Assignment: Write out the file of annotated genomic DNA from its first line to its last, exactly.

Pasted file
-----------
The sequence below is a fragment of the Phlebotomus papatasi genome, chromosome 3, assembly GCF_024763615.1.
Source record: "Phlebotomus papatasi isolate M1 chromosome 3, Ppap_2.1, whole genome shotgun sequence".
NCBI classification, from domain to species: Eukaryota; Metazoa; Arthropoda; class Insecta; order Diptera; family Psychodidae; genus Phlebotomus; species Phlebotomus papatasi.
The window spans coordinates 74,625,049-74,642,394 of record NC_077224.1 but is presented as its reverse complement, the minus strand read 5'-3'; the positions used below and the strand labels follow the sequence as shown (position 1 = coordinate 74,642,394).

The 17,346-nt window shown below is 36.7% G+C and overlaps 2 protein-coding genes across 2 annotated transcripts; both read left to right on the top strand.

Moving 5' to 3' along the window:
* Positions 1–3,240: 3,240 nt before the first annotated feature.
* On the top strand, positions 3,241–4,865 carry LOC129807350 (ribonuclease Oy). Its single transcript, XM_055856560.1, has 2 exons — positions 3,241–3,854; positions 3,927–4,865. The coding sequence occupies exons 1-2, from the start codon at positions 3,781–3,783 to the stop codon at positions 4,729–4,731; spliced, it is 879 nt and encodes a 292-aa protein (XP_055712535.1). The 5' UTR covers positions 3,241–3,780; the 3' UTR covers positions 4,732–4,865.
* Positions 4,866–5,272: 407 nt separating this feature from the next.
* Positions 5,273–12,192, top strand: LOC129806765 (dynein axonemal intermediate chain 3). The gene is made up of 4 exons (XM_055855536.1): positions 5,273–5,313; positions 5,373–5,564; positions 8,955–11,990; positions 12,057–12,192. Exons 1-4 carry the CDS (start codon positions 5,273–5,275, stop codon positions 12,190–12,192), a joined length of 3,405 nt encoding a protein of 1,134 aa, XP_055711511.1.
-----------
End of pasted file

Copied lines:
The sequence below is a fragment of the Phlebotomus papatasi genome, chromosome 3, assembly GCF_024763615.1.
Source record: "Phlebotomus papatasi isolate M1 chromosome 3, Ppap_2.1, whole genome shotgun sequence".
NCBI classification, from domain to species: Eukaryota; Metazoa; Arthropoda; class Insecta; order Diptera; family Psychodidae; genus Phlebotomus; species Phlebotomus papatasi.
The window spans coordinates 74,625,049-74,642,394 of record NC_077224.1 but is presented as its reverse complement, the minus strand read 5'-3'; the positions used below and the strand labels follow the sequence as shown (position 1 = coordinate 74,642,394).

The 17,346-nt window shown below is 36.7% G+C and overlaps 2 protein-coding genes across 2 annotated transcripts; both read left to right on the top strand.

Moving 5' to 3' along the window:
* Positions 1–3,240: 3,240 nt before the first annotated feature.
* On the top strand, positions 3,241–4,865 carry LOC129807350 (ribonuclease Oy). Its single transcript, XM_055856560.1, has 2 exons — positions 3,241–3,854; positions 3,927–4,865. The coding sequence occupies exons 1-2, from the start codon at positions 3,781–3,783 to the stop codon at positions 4,729–4,731; spliced, it is 879 nt and encodes a 292-aa protein (XP_055712535.1). The 5' UTR covers positions 3,241–3,780; the 3' UTR covers positions 4,732–4,865.
* Positions 4,866–5,272: 407 nt separating this feature from the next.
* Positions 5,273–12,192, top strand: LOC129806765 (dynein axonemal intermediate chain 3). The gene is made up of 4 exons (XM_055855536.1): positions 5,273–5,313; positions 5,373–5,564; positions 8,955–11,990; positions 12,057–12,192. Exons 1-4 carry the CDS (start codon positions 5,273–5,275, stop codon positions 12,190–12,192), a joined length of 3,405 nt encoding a protein of 1,134 aa, XP_055711511.1.